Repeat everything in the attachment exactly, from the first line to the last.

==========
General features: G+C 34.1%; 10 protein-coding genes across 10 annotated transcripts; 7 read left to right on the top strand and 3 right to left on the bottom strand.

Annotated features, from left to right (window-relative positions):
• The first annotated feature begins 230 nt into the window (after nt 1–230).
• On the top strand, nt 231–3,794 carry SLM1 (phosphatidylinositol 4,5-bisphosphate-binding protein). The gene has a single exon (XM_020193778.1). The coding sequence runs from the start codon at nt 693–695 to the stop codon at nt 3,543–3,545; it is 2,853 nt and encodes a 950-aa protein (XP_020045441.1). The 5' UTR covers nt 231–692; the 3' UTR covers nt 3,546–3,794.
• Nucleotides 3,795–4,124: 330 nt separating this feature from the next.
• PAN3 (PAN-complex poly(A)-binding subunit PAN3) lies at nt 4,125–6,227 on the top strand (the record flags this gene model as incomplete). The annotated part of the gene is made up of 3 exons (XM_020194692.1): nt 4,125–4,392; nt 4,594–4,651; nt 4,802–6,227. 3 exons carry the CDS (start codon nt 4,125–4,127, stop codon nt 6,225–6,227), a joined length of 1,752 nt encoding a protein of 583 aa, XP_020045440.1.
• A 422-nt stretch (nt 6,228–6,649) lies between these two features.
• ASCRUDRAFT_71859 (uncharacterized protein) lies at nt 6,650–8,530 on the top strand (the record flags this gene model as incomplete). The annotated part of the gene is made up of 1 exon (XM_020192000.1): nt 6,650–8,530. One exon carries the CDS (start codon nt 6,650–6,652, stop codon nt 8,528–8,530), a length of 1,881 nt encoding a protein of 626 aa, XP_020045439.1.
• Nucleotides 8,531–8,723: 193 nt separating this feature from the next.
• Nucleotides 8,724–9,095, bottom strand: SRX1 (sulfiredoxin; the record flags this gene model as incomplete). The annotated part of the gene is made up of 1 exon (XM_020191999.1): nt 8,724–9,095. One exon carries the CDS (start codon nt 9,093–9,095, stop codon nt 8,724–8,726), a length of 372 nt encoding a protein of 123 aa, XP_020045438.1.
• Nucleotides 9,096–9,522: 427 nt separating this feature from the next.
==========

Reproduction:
General features: G+C 34.1%; 10 protein-coding genes across 10 annotated transcripts; 7 read left to right on the top strand and 3 right to left on the bottom strand.

Annotated features, from left to right (window-relative positions):
• The first annotated feature begins 230 nt into the window (after nt 1–230).
• On the top strand, nt 231–3,794 carry SLM1 (phosphatidylinositol 4,5-bisphosphate-binding protein). The gene has a single exon (XM_020193778.1). The coding sequence runs from the start codon at nt 693–695 to the stop codon at nt 3,543–3,545; it is 2,853 nt and encodes a 950-aa protein (XP_020045441.1). The 5' UTR covers nt 231–692; the 3' UTR covers nt 3,546–3,794.
• Nucleotides 3,795–4,124: 330 nt separating this feature from the next.
• PAN3 (PAN-complex poly(A)-binding subunit PAN3) lies at nt 4,125–6,227 on the top strand (the record flags this gene model as incomplete). The annotated part of the gene is made up of 3 exons (XM_020194692.1): nt 4,125–4,392; nt 4,594–4,651; nt 4,802–6,227. 3 exons carry the CDS (start codon nt 4,125–4,127, stop codon nt 6,225–6,227), a joined length of 1,752 nt encoding a protein of 583 aa, XP_020045440.1.
• A 422-nt stretch (nt 6,228–6,649) lies between these two features.
• ASCRUDRAFT_71859 (uncharacterized protein) lies at nt 6,650–8,530 on the top strand (the record flags this gene model as incomplete). The annotated part of the gene is made up of 1 exon (XM_020192000.1): nt 6,650–8,530. One exon carries the CDS (start codon nt 6,650–6,652, stop codon nt 8,528–8,530), a length of 1,881 nt encoding a protein of 626 aa, XP_020045439.1.
• Nucleotides 8,531–8,723: 193 nt separating this feature from the next.
• Nucleotides 8,724–9,095, bottom strand: SRX1 (sulfiredoxin; the record flags this gene model as incomplete). The annotated part of the gene is made up of 1 exon (XM_020191999.1): nt 8,724–9,095. One exon carries the CDS (start codon nt 9,093–9,095, stop codon nt 8,724–8,726), a length of 372 nt encoding a protein of 123 aa, XP_020045438.1.
• Nucleotides 9,096–9,522: 427 nt separating this feature from the next.